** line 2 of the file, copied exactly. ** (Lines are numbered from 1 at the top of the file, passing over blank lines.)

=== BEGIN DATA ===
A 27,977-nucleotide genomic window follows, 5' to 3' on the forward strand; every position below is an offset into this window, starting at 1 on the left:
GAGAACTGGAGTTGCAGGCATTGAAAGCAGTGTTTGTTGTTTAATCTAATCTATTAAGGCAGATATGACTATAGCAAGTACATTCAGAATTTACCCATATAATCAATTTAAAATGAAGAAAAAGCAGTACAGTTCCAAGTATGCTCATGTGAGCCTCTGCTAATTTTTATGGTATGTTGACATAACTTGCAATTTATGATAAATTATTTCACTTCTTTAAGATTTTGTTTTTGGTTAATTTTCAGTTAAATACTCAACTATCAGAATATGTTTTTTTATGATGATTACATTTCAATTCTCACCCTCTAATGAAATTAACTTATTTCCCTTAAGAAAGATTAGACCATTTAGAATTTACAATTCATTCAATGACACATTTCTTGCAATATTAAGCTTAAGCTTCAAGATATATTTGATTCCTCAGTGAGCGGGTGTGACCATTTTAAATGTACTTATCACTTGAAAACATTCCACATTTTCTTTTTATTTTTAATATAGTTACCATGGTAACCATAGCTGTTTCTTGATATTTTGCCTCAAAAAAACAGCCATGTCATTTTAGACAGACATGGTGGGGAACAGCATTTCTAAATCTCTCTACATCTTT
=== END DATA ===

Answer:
GAGAACTGGAGTTGCAGGCATTGAAAGCAGTGTTTGTTGTTTAATCTAATCTATTAAGGCAGATATGACTATAGCAAGTACATTCAGAATTTACCCATATAATCAATTTAAAATGAAGAAAAAGCAGTACAGTTCCAAGTATGCTCATGTGAGCCTCTGCTAATTTTTATGGTATGTTGACATAACTTGCAATTTATGATAAATTATTTCACTTCTTTAAGATTTTGTTTTTGGTTAATTTTCAGTTAAATACTCAACTATCAGAATATGTTTTTTTATGATGATTACATTTCAATTCTCACCCTCTAATGAAATTAACTTATTTCCCTTAAGAAAGATTAGACCATTTAGAATTTACAATTCATTCAATGACACATTTCTTGCAATATTAAGCTTAAGCTTCAAGATATATTTGATTCCTCAGTGAGCGGGTGTGACCATTTTAAATGTACTTATCACTTGAAAACATTCCACATTTTCTTTTTATTTTTAATATAGTTACCATGGTAACCATAGCTGTTTCTTGATATTTTGCCTCAAAAAAACAGCCATGTCATTTTAGACAGACATGGTGGGGAACAGCATTTCTAAATCTCTCTACATCTTT